Volatile Organic Compounds and Esophageal Cancer: Understanding the Implications for Diagnosis and Treatment
While utilization of VOCs in the early detection of esophageal cancer has shown promise, future studies should aim at determining which VOCs would be the most specific in diagnosing GI malignancies.
One area of research in diagnosing esophageal cancer that is quickly developing includes the breath analysis of patients for certain volatile organic compounds (VOCs). VOCs are carbon-containing chemicals that can be eliminated through the breath as byproducts of their high vapor pressure leading to high rates of evaporation. Examples of VOCs include phenol, ethyl phenol, hexanoic acid, and methyl phenol.4
VOCs have been researched as potential cancer biomarkers in several gastrointestinal malignancies including esophageal, gastric, and colorectal cancer.4 Certain VOCs may be increased in patients with underlying malignancy based on increased levels of oxidative stress incurred by the cancer cells.4
Mass spectrometry has been used to analyze patient's breath for varying levels of VOCs and correlate them with potential risk and diagnosis of esophageal cancer. Kumar and colleagues found that patients with esophageal or gastric adenocarcinoma had significantly elevated levels of 12 VOCs compared with patients with Barrett's Esophagus or “normal” controls.2
These VOCs included pentanoic acid, hexanoic acid, phenol, methyl phenol, ethyl phenol, butanal, decanal, heptanal, hexanal, nonanal, octanal, and pentanal. In general, the most common parent VOC compounds found in patients with esophageal and gastric cancer include fatty acids, aldedhydes, and phenols. In addition to breath tests, studies have also evaluated the utility of detecting plasma VOCs in patients with esophageal cancer.5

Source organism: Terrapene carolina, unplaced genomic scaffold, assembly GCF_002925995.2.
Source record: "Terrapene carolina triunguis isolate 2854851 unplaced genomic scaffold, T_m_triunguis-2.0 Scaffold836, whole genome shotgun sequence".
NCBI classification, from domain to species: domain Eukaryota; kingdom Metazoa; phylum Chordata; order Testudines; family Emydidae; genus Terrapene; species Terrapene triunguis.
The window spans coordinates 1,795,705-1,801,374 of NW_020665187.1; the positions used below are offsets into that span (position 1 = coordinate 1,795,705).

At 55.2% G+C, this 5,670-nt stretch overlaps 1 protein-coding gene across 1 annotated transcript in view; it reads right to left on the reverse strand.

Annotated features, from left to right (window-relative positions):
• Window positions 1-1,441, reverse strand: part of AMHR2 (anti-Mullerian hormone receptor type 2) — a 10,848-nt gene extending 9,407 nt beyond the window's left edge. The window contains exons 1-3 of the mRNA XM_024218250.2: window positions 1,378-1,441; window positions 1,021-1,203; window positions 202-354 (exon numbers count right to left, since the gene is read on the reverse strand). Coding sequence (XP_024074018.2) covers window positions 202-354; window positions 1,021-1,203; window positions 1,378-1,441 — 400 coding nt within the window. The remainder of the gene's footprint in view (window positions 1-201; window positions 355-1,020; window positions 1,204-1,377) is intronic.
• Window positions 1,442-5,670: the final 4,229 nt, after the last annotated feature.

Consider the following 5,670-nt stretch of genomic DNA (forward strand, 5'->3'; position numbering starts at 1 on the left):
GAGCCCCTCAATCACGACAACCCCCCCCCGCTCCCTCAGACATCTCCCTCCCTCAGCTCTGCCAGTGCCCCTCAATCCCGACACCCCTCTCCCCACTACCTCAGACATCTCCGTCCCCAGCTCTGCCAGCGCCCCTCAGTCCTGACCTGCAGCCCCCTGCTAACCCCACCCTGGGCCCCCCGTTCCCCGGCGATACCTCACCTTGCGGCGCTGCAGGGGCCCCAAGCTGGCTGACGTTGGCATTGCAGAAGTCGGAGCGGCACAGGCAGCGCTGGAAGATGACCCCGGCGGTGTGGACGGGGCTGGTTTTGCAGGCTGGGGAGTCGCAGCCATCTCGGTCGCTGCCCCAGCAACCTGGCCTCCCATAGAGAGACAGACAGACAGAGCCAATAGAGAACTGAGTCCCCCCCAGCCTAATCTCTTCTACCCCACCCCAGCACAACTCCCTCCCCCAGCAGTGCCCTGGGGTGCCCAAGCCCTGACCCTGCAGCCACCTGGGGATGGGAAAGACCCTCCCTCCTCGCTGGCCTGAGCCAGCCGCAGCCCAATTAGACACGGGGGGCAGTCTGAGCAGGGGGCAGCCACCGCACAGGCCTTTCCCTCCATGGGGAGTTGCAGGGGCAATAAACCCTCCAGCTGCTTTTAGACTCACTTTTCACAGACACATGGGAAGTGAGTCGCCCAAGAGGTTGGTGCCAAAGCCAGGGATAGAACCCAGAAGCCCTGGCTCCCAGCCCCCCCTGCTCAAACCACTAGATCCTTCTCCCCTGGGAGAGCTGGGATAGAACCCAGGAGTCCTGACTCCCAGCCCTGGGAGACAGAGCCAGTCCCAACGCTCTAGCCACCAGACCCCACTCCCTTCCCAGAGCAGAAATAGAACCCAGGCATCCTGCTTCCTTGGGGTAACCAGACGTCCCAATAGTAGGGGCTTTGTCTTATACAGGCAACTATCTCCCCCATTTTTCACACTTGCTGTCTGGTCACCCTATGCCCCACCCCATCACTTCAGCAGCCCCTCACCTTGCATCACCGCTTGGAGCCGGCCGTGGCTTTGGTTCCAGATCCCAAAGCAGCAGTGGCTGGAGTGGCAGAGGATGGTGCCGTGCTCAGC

Additional research is needed, however utilization of VOCs in the early detection of esophageal cancer has shown promise. Future studies should aim at determining which VOCs would be the most specific in diagnosing each type of gastrointestinal malignancy, including esophageal cancer. A relatively patient- and operator-friendly breath test (or blood test) that is affordable and accurate would have a positive affect in making esophageal cancer easier to diagnosis in the early stages when more treatment options are available.
- Baquet CR, Commiskey P, Mack K, et al. Esophageal cancer epidemiology in blacks and whites: racial and gender disparities in incidence, mortality, survival rates and histology. J Natl Med Assoc. 2005;97(11):1471-1478.
- Kumar S, Huang J, Abbassi-Ghadi N, et al. Mass spectrometric analysis of exhaled breath for the identification of volatile organic compound biomarkers in esophageal and gastric adenocarcinoma. Ann Surg. 2015;262(6): 981-990. doi: 10.1097/SLA.0000000000001101
- Vakil N, Talley N, van Zanten SV, et al. Cost of detecting malignant lesions by endoscopy in 2741 primary care dyspeptic patients without alarm symptoms. Clin Gastroenterol Hepatol. 2009;7:756-761. doi: 10.1016/j.cgh.2009.03.031